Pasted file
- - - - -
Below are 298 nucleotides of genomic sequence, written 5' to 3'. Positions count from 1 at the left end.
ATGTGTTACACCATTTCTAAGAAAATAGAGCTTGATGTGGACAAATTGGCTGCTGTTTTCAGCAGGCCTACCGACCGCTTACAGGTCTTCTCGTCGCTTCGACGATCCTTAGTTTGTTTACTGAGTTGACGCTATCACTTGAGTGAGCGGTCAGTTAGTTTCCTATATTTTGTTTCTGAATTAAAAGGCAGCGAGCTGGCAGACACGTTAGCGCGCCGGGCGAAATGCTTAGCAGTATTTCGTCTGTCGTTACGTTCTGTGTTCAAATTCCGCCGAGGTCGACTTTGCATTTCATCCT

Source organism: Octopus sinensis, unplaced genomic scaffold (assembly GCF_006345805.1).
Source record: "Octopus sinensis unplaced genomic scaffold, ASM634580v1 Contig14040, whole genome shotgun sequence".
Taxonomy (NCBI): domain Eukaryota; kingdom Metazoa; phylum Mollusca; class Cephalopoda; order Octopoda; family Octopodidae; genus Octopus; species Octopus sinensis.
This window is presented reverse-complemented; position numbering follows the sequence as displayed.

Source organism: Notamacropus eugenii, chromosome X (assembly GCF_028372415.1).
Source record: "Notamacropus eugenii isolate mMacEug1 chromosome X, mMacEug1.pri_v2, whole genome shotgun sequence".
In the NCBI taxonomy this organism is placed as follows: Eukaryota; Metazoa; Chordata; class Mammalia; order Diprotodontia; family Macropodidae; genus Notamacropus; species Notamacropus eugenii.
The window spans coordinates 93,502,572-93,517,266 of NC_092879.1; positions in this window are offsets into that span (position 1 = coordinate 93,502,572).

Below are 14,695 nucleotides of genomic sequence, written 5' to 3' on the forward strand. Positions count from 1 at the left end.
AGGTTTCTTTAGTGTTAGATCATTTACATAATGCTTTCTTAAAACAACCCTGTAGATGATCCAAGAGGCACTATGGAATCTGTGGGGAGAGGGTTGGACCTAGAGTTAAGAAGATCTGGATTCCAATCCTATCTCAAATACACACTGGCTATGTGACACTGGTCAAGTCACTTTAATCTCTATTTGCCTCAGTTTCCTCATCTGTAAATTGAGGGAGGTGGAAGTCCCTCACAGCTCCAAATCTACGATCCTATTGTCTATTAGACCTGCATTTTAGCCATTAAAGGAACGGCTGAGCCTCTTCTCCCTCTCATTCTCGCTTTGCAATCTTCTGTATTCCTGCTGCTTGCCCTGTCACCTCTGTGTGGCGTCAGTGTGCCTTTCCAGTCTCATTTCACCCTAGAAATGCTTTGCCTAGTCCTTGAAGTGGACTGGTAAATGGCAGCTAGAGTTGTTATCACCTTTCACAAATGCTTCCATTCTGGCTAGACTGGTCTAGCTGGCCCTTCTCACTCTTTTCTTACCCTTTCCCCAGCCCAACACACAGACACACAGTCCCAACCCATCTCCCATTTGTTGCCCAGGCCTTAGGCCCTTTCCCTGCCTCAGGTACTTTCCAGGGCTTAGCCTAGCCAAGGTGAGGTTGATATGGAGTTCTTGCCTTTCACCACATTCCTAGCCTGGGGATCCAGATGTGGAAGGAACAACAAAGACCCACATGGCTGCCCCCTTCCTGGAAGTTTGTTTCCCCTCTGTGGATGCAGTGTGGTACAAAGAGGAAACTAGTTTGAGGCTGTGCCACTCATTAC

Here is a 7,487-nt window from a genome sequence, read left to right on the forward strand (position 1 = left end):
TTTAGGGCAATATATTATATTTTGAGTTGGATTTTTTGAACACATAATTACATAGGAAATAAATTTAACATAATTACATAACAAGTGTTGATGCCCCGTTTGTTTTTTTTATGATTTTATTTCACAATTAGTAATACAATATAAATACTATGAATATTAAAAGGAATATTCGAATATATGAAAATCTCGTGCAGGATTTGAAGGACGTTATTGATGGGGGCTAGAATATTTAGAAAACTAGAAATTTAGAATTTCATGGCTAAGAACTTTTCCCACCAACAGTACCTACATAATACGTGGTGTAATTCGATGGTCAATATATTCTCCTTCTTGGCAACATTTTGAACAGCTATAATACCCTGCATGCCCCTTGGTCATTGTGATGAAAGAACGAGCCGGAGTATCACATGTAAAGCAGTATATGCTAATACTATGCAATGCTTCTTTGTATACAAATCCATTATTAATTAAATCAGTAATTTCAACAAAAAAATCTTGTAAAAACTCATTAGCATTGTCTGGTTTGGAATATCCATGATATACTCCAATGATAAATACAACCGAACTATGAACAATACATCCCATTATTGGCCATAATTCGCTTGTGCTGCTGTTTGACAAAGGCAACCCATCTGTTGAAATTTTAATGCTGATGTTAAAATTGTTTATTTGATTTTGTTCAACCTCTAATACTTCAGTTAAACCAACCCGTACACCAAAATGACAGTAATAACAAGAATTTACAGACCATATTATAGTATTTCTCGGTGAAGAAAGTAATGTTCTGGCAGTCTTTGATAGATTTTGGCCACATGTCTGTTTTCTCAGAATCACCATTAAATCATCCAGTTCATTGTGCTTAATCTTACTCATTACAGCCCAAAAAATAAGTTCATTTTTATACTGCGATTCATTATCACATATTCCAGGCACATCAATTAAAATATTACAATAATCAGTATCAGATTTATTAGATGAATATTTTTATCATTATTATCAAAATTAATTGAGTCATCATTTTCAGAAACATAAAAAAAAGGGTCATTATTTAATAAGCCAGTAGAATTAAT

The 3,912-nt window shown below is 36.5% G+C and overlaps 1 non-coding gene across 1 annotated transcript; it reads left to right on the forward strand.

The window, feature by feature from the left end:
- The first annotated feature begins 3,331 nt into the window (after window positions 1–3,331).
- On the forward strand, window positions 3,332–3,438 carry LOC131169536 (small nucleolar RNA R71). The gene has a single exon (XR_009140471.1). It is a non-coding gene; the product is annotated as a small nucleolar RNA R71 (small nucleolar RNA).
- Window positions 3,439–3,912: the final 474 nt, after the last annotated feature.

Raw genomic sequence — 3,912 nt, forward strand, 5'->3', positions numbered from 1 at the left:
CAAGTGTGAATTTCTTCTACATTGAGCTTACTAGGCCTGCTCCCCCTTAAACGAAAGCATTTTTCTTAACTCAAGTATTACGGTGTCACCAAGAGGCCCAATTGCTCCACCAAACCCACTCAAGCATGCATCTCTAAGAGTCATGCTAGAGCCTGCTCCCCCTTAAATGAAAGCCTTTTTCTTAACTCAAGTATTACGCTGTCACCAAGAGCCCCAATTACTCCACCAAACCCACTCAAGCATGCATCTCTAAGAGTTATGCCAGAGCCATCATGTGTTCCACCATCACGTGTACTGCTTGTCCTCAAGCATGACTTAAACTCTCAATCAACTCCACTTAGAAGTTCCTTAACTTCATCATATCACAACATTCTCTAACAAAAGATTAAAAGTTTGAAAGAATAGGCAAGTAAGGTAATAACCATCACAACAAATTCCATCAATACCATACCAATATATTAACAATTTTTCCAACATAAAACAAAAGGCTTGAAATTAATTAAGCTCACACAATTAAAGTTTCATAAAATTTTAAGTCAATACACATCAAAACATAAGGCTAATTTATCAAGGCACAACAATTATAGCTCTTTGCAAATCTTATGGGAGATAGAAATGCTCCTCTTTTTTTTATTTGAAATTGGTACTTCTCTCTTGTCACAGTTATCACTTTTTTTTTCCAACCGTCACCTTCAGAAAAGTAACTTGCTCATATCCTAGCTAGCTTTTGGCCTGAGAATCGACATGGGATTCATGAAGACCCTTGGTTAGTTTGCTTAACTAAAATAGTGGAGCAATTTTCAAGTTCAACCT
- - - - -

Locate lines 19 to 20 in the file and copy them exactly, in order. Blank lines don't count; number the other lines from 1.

- Window positions 3,439–3,912: the final 474 nt, after the last annotated feature.

Raw genomic sequence — 3,912 nt, forward strand, 5'->3', positions numbered from 1 at the left: